Tarrow argues that activists challenging the system “are encouraged to take collective action when they have allies who can act as friends in court, as guarantors against repression, or as acceptable negotiators on their behalf.”
Like it or not, in our current political system, money talks. The climate movement has historically had few financial resources of its own and many well-funded opponents. Gaining these powerful allies in the business community could be critical in pushing legislative action. Their business credibility means they’re harder to discredit as radical, anti-capitalist environmentalists, and their financial power means they have the resources to command respect in the halls of Congress.
It is likely that many within the climate movement will never be fully comfortable working with industry. Indeed, environmentalists in general and climate activists have good reason to be skeptical of such a partnership, given the depth and breadth of the changes that need to happen for a truly carbon-neutral economy. And if it turns out, as Naomi Klein proposes, that effectively tackling climate change requires fundamental changes to capitalism, this fragile coalition will rapidly fragment. But as an interim strategy until a broader radical movement can be mobilized, activists can perhaps make common cause with business groups on issues like a carbon tax. Leveraging the power of groups like We Mean Business gives the movement political access they otherwise would not have.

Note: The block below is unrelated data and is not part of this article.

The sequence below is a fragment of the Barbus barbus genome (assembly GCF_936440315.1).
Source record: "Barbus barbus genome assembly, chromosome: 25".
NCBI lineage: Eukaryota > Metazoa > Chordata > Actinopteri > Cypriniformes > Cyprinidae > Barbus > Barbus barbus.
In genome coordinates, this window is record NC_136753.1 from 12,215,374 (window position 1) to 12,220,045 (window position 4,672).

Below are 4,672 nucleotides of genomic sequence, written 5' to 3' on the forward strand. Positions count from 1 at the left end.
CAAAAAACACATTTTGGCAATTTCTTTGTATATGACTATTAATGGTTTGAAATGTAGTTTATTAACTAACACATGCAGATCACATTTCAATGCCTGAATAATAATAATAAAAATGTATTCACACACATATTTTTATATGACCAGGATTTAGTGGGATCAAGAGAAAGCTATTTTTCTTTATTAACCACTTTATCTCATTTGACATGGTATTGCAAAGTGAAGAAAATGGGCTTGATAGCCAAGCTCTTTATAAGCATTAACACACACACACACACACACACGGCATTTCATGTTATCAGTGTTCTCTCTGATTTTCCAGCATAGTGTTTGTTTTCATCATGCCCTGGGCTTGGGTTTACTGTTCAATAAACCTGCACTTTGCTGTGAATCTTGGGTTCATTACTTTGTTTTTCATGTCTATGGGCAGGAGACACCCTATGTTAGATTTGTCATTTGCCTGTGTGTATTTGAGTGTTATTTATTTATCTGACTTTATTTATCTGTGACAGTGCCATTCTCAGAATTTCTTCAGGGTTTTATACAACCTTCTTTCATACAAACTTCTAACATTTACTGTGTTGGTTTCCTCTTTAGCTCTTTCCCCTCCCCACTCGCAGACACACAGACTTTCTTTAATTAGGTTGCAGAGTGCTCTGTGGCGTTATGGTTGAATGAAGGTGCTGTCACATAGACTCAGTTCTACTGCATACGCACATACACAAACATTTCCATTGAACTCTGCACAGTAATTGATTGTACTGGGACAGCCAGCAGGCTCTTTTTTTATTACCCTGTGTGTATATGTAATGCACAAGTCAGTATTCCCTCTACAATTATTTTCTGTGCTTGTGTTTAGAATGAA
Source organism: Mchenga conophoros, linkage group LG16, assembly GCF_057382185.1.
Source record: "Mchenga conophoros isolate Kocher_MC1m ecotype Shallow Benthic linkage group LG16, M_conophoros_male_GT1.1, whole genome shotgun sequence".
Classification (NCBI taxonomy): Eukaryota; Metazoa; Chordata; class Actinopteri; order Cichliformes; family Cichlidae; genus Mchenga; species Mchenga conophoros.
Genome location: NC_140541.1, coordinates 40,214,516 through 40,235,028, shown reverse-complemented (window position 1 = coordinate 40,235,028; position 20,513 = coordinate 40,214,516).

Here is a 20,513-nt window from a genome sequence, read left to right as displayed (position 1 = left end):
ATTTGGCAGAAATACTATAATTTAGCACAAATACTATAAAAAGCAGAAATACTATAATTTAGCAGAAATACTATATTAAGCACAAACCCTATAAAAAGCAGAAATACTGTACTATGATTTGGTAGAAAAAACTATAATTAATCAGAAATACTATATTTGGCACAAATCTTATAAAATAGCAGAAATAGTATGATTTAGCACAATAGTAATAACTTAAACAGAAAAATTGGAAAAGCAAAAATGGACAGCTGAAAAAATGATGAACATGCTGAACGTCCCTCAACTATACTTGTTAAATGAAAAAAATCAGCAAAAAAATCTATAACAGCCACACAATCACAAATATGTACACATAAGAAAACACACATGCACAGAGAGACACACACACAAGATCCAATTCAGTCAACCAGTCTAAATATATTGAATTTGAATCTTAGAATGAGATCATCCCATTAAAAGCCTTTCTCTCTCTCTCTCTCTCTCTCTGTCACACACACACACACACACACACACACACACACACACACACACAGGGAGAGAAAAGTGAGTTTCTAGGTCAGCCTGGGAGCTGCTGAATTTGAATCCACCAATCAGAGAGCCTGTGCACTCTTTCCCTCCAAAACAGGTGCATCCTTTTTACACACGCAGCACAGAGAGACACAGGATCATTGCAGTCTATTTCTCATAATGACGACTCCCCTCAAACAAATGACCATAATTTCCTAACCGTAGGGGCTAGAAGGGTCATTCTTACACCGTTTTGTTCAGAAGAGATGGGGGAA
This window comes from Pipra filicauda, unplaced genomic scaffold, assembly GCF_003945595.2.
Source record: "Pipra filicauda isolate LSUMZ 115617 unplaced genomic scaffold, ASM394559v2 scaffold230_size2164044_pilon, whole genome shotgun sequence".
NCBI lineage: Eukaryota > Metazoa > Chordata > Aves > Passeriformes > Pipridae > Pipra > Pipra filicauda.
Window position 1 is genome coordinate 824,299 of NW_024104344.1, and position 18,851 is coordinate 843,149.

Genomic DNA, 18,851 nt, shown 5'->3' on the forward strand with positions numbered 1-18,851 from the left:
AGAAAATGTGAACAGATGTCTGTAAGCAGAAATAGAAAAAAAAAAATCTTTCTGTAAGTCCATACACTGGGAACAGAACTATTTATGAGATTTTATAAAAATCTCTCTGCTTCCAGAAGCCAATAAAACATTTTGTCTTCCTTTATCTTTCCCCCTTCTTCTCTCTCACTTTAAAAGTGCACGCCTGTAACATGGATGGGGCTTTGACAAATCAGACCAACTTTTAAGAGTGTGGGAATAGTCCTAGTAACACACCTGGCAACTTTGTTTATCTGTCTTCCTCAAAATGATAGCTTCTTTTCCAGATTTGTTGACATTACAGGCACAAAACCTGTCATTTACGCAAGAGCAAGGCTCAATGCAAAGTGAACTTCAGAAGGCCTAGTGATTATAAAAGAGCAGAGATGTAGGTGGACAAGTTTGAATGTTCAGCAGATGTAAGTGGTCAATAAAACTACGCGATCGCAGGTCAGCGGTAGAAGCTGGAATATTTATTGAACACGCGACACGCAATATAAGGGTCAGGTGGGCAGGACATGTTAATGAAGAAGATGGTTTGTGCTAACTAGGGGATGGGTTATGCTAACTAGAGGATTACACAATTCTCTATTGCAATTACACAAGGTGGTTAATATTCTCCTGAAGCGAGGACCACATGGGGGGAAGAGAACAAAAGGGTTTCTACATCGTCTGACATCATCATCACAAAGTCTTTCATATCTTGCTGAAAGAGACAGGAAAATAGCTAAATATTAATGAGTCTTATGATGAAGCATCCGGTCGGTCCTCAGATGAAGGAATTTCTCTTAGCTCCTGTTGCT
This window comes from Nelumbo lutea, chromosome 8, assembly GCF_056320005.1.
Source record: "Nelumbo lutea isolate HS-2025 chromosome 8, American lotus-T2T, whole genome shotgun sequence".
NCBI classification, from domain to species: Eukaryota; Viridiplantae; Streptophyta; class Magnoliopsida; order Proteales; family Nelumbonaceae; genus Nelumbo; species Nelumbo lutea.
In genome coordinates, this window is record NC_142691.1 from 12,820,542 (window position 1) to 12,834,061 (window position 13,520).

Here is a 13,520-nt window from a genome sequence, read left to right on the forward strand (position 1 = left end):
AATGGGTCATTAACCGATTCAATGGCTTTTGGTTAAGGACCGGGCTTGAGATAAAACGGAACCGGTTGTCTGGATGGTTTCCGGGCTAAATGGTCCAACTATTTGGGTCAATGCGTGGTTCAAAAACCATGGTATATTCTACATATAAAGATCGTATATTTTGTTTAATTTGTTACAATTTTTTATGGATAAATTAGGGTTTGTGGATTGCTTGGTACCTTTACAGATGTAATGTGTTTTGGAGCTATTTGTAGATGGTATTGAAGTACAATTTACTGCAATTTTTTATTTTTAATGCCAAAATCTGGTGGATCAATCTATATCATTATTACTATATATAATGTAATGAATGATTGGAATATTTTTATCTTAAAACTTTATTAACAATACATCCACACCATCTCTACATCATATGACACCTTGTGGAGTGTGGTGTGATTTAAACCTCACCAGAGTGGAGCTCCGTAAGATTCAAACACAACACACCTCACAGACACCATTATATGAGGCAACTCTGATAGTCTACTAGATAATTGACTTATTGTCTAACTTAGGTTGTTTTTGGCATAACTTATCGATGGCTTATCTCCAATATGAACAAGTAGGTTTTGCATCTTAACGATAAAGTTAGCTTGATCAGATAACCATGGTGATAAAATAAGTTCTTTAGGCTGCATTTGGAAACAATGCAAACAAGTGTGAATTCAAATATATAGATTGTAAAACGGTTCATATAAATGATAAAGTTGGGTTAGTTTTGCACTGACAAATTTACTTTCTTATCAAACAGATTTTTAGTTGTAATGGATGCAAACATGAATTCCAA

Taking Advantage of Opportunities
So what does it all mean? How can the climate movement best position itself to take advantage of this changing political landscape?
First, climate activists need to stay mobilized. The Climate March was a tremendous show of support for climate policies, but unless a sustained pressure is kept on political and business leaders moving forward, it risks being seen as an isolated event rather than a substantial movement. Climate activists need to dedicate themselves to making noise today, tomorrow, every day until Paris 2015 so that leaders feel they can no longer afford to ignore the climate bloc.
Second, climate activists need to continue to build coalitions, reaching out to every group that can lend its numbers to the action. Labor unions, religious groups and many others were represented in the Climate March, a sign that the issue is gaining traction in a widening number of social circles. This is wonderful news, and every effort should be made to ensure that these ties are strong and long-lasting.
Importantly, this means supporting the causes of our fellow marchers when we can. It’s worth pointing out, as Deirdre Smith does in her excellent piece for 350.org, that many of the same social and economic structures that contribute to climate change are the same ones actively disenfranchising tens of thousands of our fellow citizens. Relationships where only one party is giving don’t last long, and we need this coalition to last.
The climate movement still faces an uphill battle in its fight to prevent catastrophic warming. But now is the time for activists to mobilize to take advantage of the opportunities that are presenting themselves.
Image Courtesy of Mythili Sampathkumar © 2014